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A trusted inside source has informed me that volunteers have even set up a tent in Har Bracha where they worship and pray to Jesus every morning before heading to the field. The tent is also used for speakers to address them. And these folks aren’t here to merely visit. Part of their plan is to plant roots and remain in Eretz Yisroel.

For those who may find this incredulous, this age of social media and Youtube videos can confirm everything. There are numerous videos of prominent religious Jews sitting in meetings with the infamous Tommy Waller (of the notorious missionizing Waller family) inviting thousands of Christians to join “The Harvesters.”

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The Torah’s Perspective

How does one deal with spiritual contagions in Israel? Let’s take a look at the authentic Bible.

Deuteronomy 12:3: “And you shall destroy their name from this place.” (This week’s portion of the Torah reading.)

Judges 2:1-2: “‘The angel of the L-rd came up from Gilgal to Bochim and said, “I made you go up out of Egypt, and have brought you unto the Land which I swore unto to your fathers, and I said….’You shall make no covenant with the inhabitants of the land. You shall smash their altars…”

As sons of Abraham, we have an obligation to bring the knowledge of The One to the world. In order to spread the knowledge of G-d, we have to first comprehend that knowledge ourselves. The Torah prohibits gentiles from living in Israel unless they accept the Halachic conditions of “resident strangers.” The definition of “resident stranger” varies according to different Halachic positions. Maimonides would represent a more stringent approach. The Halachah understands that even fine, non-hostile gentiles (with the exception of “resident strangers”) can adversly affect the spiritual integrity of Am Yisroel. Many Jews have readily adopted the pro-Israel evangelical lobby in the war against the Arabs and Islam. This is no ally. The evangelists have a stated goal of wanting to convert Jews. To endanger the Jewish soul means we have gained nothing and lost everything.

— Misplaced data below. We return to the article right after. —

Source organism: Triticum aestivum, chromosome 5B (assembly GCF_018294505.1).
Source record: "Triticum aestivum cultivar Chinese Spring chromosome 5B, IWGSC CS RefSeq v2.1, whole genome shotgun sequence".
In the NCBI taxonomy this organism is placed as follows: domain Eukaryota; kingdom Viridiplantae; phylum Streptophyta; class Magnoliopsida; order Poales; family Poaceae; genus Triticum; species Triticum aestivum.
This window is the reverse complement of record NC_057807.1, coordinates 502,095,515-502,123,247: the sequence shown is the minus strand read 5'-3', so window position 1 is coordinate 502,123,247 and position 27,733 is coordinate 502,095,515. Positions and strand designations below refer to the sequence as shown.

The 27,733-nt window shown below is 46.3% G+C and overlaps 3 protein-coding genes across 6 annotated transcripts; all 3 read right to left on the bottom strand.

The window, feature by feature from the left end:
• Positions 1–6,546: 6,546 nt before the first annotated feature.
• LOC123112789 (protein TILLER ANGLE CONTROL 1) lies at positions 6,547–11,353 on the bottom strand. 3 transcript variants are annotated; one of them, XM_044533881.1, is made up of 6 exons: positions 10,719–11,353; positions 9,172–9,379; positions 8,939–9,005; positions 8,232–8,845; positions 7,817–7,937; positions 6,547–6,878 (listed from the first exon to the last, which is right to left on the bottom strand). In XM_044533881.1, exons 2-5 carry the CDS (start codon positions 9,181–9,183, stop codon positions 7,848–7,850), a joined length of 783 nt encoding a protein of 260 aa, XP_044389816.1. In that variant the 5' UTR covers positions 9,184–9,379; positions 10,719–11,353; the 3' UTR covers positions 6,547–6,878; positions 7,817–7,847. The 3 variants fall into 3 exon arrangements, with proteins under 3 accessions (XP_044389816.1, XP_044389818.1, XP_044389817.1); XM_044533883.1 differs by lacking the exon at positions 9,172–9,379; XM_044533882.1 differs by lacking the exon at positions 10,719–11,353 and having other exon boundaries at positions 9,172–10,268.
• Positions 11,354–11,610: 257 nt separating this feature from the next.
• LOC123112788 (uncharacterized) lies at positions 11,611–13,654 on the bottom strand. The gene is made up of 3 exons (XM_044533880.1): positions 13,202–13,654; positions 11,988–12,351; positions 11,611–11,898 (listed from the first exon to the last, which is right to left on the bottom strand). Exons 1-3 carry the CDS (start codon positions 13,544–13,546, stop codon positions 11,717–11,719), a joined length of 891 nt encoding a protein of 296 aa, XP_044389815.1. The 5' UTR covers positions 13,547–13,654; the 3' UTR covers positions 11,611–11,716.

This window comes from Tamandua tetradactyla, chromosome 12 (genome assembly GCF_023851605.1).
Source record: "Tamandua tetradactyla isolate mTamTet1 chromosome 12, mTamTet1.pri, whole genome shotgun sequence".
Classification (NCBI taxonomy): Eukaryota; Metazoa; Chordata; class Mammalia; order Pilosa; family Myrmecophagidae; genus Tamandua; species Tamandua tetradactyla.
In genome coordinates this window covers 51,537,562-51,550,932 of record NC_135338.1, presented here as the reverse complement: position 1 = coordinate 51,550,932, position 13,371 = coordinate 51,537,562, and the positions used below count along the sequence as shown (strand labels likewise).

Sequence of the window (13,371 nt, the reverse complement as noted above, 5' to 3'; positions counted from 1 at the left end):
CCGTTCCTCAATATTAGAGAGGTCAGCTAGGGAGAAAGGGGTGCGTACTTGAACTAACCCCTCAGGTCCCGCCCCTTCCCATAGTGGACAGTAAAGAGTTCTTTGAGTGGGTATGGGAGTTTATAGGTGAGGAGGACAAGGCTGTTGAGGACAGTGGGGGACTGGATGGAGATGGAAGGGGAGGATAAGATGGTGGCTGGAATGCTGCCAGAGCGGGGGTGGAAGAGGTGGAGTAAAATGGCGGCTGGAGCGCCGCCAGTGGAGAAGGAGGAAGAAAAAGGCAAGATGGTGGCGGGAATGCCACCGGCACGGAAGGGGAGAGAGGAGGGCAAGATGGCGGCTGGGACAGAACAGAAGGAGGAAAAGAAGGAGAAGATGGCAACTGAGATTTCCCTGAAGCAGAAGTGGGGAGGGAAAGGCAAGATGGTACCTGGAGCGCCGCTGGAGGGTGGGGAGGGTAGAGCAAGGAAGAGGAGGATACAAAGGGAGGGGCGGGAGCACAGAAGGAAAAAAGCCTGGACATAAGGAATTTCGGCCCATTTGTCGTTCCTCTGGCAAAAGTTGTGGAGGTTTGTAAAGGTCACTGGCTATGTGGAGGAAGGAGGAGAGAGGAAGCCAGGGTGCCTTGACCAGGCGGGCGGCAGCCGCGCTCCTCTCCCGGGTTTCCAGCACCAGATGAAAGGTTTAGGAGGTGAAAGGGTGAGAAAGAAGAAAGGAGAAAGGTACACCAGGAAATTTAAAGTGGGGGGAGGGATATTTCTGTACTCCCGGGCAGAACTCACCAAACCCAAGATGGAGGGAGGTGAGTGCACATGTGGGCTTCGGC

Confrontation: Spitting On Rav Soloveitchik’s Psak Halachah

On one level, several prominent leaders of “modern-orthodoxy” contributed to this outrageous phenomenon, and laid the groundwork for sanitizing their agenda. They have created a new forum for discusion/meetings which previously never existed. In recent years, many of these individuals abrogated their Rebbe’s psak Halachah, and engaged in one form or another of “interfaith-dialogue.” Rav Soloveitchik (of blessed memory) had a consistent position: that Jews are prohibited from engaging in any form of religious discussion, debate, or dialogue with members of other faith communities. His so-called students are trampling upon his psak Halachah. His classic essay “Confrontation” articulates his position fully.The Rav would be sickened to see this outrage if he were alive today .

In recent years, one of these rabbis went so far as to adopt the language of the missionary. He was featured in videos where he called Jesus “rabbi jesus,” and even used such ideologically loaded terms as “branches” or “grafting” that are laden with unmistakeable Christian associations and interpretations.

Another individual (not a talmid of the Rav) used the written word to “kasher” Jesus. Without getting into the nuances of his work, there is no definitive evidence that a specific historical Jesus existed that has any commonality with the various contradictory and mythical gospel accounts. The scholarship was premised on one particular historian’s viewpoint, which is contested by other scholars; and the end result is that it reads like a polemic which reimagines Jesus as a palpable figure for religious Jews. It is agenda driven. (The Rambam and Ramban’s unique perspectives provide some insight into the Jewish perspective on Jesus. Let the diligent reader explore this on his own.) Whether Jesus was a real Jewish figure, a composite of several figures, or based upon two different figures in the Gemara, Judaism does not venerate his memory. If he existed, he was not a good Jew.

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Donny Fuchs made aliyah in 2006 from Long Island to the Negev, where he resides with his family. He has a keen passion for the flora and fauna of Israel and enjoys hiking the Negev desert. His religious perspective is deeply grounded in the Rambam's rational approach to Judaism.
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